Check with the Vital Statistics Office in the province or territory in Canada where you want to get married. If you’re getting married in another country, check with the Canadian representative there. You may need to prove that you are not currently married and you may be required to apply for a marriage search letter. In many places, this letter is commonly referred to as a Letter of Non-Impediment. This letter only confirms whether or not a marriage is registered for you in Ontario.
You can apply to do a marriage search online. If you need a search letter, fill out the Marriage Certificate Application Form and check off the box that says “Search”. Be sure to write on the form the years you would like searched. If you don’t know what years to search, check with the country that is requesting the information.
What if I want to remarry after a divorce?
If you were divorced in Canada, you must bring the original or court-certified copy of the final decree, final judgment or certificate of divorce to your local municipal office when you are purchasing the marriage licence.
If you were divorced outside of Canada, you must obtain authorization from the Ministry of Government Services before you can purchase a marriage licence.
For authorization, collect the following documents:
- A completed Marriage Licence Application.
- A Statement of Sole Responsibility for each divorce signed by both parties of this marriage.
- An original or court-certified copy of the divorce decree or annulment. If the decree is in a language other than English or French, include a translated copy together with an affidavit sworn by a certified translator.
- A legal opinion from an Ontario lawyer, addressed to both applicants to the marriage, giving reasons why the divorce or annulment should be recognized in the Province of Ontario. The Office of the Registrar General will fax a sample legal opinion letter to your lawyer if you call (807)-343-7492 or toll-free at 1-800-461-2156.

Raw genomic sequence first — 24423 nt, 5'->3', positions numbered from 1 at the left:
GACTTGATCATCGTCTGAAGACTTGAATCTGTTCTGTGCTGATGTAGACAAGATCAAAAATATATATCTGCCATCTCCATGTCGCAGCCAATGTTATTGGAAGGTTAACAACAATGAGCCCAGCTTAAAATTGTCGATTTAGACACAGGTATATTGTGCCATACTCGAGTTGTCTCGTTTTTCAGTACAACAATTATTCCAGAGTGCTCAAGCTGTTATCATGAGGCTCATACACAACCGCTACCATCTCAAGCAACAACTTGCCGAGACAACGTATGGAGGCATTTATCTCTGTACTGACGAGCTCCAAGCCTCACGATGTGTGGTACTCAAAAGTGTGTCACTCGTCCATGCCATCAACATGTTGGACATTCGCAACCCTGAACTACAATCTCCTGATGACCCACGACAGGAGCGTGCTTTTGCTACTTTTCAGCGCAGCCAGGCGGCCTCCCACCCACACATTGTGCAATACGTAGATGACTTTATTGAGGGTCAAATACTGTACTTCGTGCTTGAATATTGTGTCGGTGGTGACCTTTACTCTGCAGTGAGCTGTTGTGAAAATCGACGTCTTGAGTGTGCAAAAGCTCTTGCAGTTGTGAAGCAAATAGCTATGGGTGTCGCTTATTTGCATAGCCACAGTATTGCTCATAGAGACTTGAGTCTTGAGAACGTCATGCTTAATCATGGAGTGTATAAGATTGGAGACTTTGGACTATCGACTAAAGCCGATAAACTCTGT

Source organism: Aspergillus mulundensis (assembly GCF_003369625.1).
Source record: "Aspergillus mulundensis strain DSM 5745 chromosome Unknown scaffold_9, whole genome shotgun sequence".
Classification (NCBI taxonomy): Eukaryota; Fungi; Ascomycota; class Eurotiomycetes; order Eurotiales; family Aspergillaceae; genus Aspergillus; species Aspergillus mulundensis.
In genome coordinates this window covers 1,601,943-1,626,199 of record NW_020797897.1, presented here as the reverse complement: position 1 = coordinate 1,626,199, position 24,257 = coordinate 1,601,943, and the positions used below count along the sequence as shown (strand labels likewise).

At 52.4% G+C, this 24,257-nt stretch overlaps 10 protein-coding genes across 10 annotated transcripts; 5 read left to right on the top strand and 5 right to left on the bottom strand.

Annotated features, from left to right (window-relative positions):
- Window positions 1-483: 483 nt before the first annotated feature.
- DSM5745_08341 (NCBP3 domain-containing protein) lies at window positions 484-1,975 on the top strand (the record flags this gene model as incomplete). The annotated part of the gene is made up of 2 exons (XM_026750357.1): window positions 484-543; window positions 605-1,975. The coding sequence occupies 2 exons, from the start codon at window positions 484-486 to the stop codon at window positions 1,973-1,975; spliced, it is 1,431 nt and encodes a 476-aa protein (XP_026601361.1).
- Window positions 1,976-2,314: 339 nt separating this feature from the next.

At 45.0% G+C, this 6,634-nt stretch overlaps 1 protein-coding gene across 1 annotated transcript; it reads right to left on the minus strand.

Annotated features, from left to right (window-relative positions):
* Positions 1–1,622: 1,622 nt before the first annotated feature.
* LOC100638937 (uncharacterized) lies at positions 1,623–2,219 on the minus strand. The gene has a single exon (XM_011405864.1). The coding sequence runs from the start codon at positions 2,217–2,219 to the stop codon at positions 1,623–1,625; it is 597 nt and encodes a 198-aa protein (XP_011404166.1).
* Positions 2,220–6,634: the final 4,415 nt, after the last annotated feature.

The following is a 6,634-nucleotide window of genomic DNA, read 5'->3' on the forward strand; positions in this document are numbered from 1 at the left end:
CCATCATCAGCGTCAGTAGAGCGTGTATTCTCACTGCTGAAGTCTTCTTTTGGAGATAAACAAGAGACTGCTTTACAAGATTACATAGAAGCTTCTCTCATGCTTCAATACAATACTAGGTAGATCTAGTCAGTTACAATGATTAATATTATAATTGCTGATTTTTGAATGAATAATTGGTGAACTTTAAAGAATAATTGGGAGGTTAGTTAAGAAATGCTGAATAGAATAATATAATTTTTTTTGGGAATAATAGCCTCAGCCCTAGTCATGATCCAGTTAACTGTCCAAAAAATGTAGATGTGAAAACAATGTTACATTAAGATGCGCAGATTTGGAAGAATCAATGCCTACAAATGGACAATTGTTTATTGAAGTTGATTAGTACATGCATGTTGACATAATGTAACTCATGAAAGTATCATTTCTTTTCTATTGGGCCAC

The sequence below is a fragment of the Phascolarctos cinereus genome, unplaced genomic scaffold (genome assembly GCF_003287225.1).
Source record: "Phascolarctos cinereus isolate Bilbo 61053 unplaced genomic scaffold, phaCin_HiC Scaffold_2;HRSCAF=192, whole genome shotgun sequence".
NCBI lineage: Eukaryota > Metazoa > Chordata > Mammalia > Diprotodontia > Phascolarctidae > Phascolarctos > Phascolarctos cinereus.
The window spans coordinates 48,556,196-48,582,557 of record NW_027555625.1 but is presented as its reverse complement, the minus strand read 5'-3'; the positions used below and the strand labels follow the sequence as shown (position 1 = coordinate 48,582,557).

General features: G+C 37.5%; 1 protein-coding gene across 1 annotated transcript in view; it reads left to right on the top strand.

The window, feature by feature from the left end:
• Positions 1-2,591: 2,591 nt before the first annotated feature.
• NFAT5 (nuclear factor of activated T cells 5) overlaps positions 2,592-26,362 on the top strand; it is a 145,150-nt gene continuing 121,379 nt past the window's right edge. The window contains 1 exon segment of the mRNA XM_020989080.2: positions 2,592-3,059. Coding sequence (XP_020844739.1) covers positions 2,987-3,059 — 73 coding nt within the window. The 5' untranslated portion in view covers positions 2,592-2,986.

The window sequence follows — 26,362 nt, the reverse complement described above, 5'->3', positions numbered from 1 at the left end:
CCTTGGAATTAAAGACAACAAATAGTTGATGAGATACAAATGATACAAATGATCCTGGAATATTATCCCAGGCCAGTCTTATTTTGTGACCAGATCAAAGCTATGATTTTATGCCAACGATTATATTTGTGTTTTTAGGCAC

And send them to:
The Office of the Registrar General
P.O. Box 4600
189 Red River Rd.
Thunder Bay, ON P7B 6L8
How do I get a marriage certificate?
Immediately after the marriage ceremony, the couple may receive a Record of Solemnization of Marriage from the person who performed the ceremony.
This document includes the couple’s names, the date of the marriage, the names of the witnesses and whether the marriage was performed under the authority of a licence or the publication of banns. This is not a marriage certificate or a legal record. You still need a marriage certificate.
The person who performed the marriage must forward a completed and signed marriage licence to the Office of the Registrar General for registration. The marriage must be registered before you may apply for a marriage certificate.
You can also print off a Request for Marriage Certificate form (PDF) and mail it in or apply for one in person at your nearest ServiceOntario Centre.
You can check the status of your Ontario Marriage Certificate Application online.
A marriage certificate costs $15. A certified (long form) copy costs $22. For other costs, such as amendments or confirmation, check Fees and Services.
Service Delivery Times:
An online application takes 15 business days plus delivery; regular mail service takes 6 to 8 weeks plus delivery. For urgent cases, you can pay $30 extra for Expedited service (10 days plus delivery) or Premium Online Service (5 business days). Emergency Service (2 days plus delivery) is available in person at the Toronto Office only, and proof of urgency is required.
Who is entitled to get a marriage certificate?
A marriage certificate may be obtained by:
- the bride or groom
- a parent of either the bride or the groom
- by a child of their marriage (natural or adoptive)
If either the bride or groom is deceased, their children or parents may obtain a certified copy of the marriage registration.
There is no restriction on the number of marriage certificates; a person may apply for and receive.
Multiple applications may not be cancelled and refunds will not be issued.
How do I change my name to my partner’s last name?
You do not have to get a legal name change to use your partner’s name as your last name. Instead, you can assume your partner’s name. Assuming a name is not a legal name change, so it does not change your birth certificate. Most people assume a name instead of undergoing a legal name change.
Learn more about assuming your partner’s name.
Learn more about legally changing your name to your partner’s name.
You can find all this information and more by visit this link